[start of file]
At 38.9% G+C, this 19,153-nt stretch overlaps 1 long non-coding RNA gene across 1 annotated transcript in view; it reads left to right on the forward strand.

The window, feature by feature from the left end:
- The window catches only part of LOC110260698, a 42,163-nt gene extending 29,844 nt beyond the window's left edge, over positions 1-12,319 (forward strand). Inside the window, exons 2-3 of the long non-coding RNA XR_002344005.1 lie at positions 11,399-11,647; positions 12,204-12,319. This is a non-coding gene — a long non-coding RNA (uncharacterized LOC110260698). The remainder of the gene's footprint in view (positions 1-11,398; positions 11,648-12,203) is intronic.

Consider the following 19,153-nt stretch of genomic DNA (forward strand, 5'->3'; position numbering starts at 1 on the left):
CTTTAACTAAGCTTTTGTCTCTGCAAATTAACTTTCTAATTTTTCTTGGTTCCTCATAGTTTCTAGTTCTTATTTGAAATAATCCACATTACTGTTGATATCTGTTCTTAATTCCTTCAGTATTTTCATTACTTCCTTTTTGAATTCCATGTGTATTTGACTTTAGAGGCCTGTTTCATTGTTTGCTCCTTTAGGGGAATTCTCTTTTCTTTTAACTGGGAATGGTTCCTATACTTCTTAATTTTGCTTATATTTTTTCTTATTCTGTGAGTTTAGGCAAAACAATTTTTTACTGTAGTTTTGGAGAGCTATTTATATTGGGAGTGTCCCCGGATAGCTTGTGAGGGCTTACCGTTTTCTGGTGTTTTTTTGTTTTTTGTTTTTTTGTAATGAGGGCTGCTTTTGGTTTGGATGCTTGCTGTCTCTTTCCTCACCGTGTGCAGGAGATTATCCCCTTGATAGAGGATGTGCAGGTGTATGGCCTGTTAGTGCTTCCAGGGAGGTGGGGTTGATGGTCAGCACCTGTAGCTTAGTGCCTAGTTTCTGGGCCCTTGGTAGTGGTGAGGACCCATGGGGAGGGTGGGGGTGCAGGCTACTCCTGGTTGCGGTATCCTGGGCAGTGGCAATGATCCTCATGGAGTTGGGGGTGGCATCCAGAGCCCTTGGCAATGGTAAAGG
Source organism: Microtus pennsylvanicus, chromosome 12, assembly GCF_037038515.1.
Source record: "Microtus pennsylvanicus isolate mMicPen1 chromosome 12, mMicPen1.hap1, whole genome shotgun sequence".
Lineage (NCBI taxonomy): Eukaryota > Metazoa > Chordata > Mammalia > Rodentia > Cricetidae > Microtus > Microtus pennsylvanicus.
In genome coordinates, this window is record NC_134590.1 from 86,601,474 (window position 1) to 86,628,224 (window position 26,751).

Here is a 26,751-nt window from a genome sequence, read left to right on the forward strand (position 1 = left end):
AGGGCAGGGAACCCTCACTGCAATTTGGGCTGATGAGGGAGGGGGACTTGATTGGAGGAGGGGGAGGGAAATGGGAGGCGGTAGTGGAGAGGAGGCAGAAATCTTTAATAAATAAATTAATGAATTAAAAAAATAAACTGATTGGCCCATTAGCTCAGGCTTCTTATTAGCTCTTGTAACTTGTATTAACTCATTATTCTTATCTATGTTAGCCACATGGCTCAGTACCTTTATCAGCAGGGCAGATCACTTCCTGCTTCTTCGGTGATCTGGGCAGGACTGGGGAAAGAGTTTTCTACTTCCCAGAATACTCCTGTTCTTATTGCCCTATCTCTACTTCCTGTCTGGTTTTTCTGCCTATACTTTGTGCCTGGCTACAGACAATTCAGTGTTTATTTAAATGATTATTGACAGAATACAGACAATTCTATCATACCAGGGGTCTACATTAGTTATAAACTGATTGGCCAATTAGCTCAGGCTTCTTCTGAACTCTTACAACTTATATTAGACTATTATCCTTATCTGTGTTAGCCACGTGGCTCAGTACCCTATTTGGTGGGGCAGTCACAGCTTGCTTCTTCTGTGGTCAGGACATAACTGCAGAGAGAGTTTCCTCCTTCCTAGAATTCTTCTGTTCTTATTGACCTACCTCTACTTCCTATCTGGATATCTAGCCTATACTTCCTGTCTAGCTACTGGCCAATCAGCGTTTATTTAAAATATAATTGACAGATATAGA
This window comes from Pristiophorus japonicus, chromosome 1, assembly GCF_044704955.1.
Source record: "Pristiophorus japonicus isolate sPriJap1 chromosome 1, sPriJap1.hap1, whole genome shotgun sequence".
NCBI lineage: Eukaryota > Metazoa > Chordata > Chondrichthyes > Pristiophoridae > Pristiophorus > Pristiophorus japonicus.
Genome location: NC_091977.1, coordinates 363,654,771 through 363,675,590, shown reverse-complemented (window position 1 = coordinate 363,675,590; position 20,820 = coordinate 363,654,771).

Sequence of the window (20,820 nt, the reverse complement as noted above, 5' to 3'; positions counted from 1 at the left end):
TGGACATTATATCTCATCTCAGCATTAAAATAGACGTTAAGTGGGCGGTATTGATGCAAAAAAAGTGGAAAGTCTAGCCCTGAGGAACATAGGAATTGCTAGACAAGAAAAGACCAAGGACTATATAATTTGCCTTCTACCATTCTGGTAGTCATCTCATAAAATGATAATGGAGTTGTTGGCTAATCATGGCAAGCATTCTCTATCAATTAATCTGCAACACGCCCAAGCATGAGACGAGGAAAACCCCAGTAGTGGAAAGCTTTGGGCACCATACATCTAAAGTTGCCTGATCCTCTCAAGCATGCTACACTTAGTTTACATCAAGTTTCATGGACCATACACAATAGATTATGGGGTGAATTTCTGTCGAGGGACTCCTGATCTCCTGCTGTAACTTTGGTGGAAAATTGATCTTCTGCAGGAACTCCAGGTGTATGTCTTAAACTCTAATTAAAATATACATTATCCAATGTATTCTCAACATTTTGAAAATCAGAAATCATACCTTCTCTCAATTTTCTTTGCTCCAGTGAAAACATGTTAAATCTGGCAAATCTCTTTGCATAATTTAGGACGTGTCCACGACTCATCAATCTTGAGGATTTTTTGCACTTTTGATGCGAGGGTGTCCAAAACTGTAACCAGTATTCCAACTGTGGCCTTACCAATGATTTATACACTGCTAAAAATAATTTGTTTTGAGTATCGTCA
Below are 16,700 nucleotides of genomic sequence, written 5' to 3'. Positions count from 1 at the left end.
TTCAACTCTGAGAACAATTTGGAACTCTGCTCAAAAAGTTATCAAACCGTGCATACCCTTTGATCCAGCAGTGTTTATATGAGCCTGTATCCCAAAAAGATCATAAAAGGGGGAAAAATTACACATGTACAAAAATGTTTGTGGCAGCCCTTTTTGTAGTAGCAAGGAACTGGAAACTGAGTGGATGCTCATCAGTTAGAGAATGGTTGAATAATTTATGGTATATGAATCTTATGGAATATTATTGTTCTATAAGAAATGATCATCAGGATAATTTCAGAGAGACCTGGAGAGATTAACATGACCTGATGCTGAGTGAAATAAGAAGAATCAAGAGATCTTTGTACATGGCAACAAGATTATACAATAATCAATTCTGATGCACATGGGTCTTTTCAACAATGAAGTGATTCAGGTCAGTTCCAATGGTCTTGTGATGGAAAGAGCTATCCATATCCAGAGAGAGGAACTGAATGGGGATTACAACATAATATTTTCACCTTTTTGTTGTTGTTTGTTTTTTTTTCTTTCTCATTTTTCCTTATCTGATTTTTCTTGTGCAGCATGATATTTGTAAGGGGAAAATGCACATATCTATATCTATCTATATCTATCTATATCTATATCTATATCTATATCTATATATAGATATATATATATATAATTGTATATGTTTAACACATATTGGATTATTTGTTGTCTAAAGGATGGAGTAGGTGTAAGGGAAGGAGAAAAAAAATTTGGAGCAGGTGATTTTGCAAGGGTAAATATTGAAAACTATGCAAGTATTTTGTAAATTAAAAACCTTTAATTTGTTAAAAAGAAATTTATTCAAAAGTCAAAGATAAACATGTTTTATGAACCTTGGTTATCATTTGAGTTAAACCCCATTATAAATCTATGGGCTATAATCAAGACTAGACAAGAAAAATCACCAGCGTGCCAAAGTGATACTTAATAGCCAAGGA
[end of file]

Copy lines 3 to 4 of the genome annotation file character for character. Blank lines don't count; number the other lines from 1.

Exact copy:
- The window catches only part of LOC110260698, a 42,163-nt gene extending 29,844 nt beyond the window's left edge, over positions 1-12,319 (forward strand). Inside the window, exons 2-3 of the long non-coding RNA XR_002344005.1 lie at positions 11,399-11,647; positions 12,204-12,319. This is a non-coding gene — a long non-coding RNA (uncharacterized LOC110260698). The remainder of the gene's footprint in view (positions 1-11,398; positions 11,648-12,203) is intronic.

Consider the following 19,153-nt stretch of genomic DNA (forward strand, 5'->3'; position numbering starts at 1 on the left):